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The hurricane, which made landfall in western Cuba as a Category 1 storm, is expected to intensify into a category 4 hurricane as it heads for the US Gulf Coast.
Hurricane Ida entered the Gulf of Mexico late Friday, as people in the United States' southern state of Louisiana evacuated high-risk areas and stocked up on essentials.
The hurricane is expected to intensify as it reaches the northern Gulf Coast.
"The time to act is NOW. Hurricane Ida is now forecast to make landfall as a category 4 hurricane," the US National Weather Service tweeted, after the country's National Hurricane Center (NHC) branded the storm "extremely dangerous."
The hurricane made landfall in western Cuba late Friday as a Category 1 storm, with maximum sustained winds hitting 80 miles (130 kilometers) per hour.
More than 10,000 people were evacuated and electricity cut off as a precaution as Ida struck the province of Pinar del Rio. Thousands were evacuated in the capital city of Havana.
As the storm strengthens to an extremely dangerous Category 4 hurricane, winds are expected to pick up speed — close to 140 miles (225 kilometers) per hour — before making landfall along the Gulf Coast late Sunday.
"This will be a life-altering storm for those who aren't prepared," National Weather Service meteorologist Benjamin Schott said during a Friday news conference with Louisiana Governor John Bel Edwards.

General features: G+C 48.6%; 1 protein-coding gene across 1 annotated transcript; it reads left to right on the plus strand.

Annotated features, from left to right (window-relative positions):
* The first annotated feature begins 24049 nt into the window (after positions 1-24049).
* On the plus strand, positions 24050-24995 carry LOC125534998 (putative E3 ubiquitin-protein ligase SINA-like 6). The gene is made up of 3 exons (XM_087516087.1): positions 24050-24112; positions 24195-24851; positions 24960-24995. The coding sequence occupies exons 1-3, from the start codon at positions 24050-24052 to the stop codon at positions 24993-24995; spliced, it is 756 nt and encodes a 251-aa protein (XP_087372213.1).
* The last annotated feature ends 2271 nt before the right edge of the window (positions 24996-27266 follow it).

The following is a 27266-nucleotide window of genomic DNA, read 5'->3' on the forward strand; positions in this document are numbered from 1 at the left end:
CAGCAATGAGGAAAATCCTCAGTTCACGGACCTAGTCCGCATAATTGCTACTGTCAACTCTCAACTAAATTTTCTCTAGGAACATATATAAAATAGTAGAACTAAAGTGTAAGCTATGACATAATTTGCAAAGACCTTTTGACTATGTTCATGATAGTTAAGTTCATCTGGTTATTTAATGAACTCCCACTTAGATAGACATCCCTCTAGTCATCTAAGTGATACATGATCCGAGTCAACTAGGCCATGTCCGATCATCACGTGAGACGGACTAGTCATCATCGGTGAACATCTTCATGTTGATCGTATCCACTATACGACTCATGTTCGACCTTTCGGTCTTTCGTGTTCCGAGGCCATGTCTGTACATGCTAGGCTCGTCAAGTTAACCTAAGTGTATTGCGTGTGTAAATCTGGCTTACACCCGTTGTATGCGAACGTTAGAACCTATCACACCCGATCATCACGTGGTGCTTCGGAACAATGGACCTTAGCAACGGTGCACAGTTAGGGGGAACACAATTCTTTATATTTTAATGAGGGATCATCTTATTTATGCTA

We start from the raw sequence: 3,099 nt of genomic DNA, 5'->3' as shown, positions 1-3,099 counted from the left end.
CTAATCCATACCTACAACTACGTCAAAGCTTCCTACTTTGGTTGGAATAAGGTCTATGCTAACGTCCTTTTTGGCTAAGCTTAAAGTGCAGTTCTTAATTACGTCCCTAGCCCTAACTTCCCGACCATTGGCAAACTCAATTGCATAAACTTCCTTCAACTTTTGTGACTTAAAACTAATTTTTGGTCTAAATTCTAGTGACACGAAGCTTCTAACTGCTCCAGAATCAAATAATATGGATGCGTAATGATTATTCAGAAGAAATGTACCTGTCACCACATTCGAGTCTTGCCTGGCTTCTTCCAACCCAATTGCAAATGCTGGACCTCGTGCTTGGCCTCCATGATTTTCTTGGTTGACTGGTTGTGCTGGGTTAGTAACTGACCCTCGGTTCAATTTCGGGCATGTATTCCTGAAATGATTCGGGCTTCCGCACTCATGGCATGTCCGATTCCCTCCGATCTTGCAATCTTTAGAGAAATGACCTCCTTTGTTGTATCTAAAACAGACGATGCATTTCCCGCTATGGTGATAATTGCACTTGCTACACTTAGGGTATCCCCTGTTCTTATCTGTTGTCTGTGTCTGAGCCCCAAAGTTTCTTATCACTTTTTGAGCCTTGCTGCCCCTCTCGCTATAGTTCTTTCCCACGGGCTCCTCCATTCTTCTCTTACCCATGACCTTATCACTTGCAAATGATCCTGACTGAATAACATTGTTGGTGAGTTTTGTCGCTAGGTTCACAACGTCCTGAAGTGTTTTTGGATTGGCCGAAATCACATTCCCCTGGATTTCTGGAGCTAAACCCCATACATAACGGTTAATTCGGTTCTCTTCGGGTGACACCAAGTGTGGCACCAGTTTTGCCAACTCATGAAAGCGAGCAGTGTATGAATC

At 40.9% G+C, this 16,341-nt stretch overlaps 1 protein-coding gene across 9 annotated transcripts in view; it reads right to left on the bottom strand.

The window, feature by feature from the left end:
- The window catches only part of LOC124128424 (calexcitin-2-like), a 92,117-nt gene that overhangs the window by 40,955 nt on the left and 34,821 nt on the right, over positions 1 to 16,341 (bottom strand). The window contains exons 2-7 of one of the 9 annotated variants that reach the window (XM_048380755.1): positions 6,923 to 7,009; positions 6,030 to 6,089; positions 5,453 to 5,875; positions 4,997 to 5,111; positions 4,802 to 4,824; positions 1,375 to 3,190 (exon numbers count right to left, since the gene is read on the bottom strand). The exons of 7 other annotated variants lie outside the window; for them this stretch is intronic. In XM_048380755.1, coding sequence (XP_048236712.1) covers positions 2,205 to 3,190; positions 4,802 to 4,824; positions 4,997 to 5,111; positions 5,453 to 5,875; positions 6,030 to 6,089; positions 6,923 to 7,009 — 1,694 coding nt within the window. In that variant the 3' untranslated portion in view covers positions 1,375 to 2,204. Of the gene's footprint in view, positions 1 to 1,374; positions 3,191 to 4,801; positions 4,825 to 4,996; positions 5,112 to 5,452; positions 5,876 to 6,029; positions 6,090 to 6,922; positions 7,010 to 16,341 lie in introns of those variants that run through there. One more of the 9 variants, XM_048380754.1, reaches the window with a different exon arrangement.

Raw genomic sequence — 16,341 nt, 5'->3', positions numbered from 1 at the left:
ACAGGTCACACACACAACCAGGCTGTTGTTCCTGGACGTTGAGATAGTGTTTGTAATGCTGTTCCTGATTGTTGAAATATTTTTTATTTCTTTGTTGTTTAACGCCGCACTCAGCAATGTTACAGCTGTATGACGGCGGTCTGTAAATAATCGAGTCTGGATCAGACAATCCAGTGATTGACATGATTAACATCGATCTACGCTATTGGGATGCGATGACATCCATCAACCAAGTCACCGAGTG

The governor urged residents to be prepared: "By nightfall tomorrow night, you need to be where you intend to be to ride out the storm."
US President Joe Biden approved a federal emergency declaration for the state.
White House press secretary Jen Psaki said the Federal Emergency Management Agency was going to send nearly 150 medical personnel and about 50 ambulances to the Gulf Coast to assist hospitals.
A recent report from the Intergovernmental Panel on Climate Change (IPCC) has warned that the world is on track to surpass the warming limit of 1.5 degrees Celsius (2.7 degrees Fahrenheit) within 15 years.
The report explicitly laid out that human emissions were the cause of the rise in temperature, which has already sparked environmental catastrophes around the world.
The authors of the report said we can expect to see more extreme weather and climate events, such as heatwaves, flooding and droughts, than we are already observing.
see/mm (Reuters, AFP, AP)